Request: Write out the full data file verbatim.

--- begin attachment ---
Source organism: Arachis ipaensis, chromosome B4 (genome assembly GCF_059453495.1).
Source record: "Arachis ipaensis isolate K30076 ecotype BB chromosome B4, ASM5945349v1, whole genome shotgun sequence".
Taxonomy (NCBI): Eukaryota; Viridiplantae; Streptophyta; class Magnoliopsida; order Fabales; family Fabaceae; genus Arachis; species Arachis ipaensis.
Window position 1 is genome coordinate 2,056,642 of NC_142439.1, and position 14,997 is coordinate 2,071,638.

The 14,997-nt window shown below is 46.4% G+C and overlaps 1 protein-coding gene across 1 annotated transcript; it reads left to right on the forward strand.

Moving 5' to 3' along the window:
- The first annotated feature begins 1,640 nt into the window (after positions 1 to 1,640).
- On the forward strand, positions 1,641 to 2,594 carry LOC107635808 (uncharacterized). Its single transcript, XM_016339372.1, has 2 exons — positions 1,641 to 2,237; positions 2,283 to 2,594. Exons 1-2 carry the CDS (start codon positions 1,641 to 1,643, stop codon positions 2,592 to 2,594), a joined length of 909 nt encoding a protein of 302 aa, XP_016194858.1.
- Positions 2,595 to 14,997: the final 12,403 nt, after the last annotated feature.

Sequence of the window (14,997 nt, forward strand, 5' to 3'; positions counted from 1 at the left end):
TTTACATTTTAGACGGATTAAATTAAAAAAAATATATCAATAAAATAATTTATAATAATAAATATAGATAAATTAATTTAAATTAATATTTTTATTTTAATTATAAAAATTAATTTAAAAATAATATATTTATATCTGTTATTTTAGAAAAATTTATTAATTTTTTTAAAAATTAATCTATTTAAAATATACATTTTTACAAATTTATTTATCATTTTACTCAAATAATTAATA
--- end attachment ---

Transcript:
Source organism: Arachis ipaensis, chromosome B4 (genome assembly GCF_059453495.1).
Source record: "Arachis ipaensis isolate K30076 ecotype BB chromosome B4, ASM5945349v1, whole genome shotgun sequence".
Taxonomy (NCBI): Eukaryota; Viridiplantae; Streptophyta; class Magnoliopsida; order Fabales; family Fabaceae; genus Arachis; species Arachis ipaensis.
Window position 1 is genome coordinate 2,056,642 of NC_142439.1, and position 14,997 is coordinate 2,071,638.

The 14,997-nt window shown below is 46.4% G+C and overlaps 1 protein-coding gene across 1 annotated transcript; it reads left to right on the forward strand.

Moving 5' to 3' along the window:
- The first annotated feature begins 1,640 nt into the window (after positions 1 to 1,640).
- On the forward strand, positions 1,641 to 2,594 carry LOC107635808 (uncharacterized). Its single transcript, XM_016339372.1, has 2 exons — positions 1,641 to 2,237; positions 2,283 to 2,594. Exons 1-2 carry the CDS (start codon positions 1,641 to 1,643, stop codon positions 2,592 to 2,594), a joined length of 909 nt encoding a protein of 302 aa, XP_016194858.1.
- Positions 2,595 to 14,997: the final 12,403 nt, after the last annotated feature.

Sequence of the window (14,997 nt, forward strand, 5' to 3'; positions counted from 1 at the left end):
TTTACATTTTAGACGGATTAAATTAAAAAAAATATATCAATAAAATAATTTATAATAATAAATATAGATAAATTAATTTAAATTAATATTTTTATTTTAATTATAAAAATTAATTTAAAAATAATATATTTATATCTGTTATTTTAGAAAAATTTATTAATTTTTTTAAAAATTAATCTATTTAAAATATACATTTTTACAAATTTATTTATCATTTTACTCAAATAATTAATA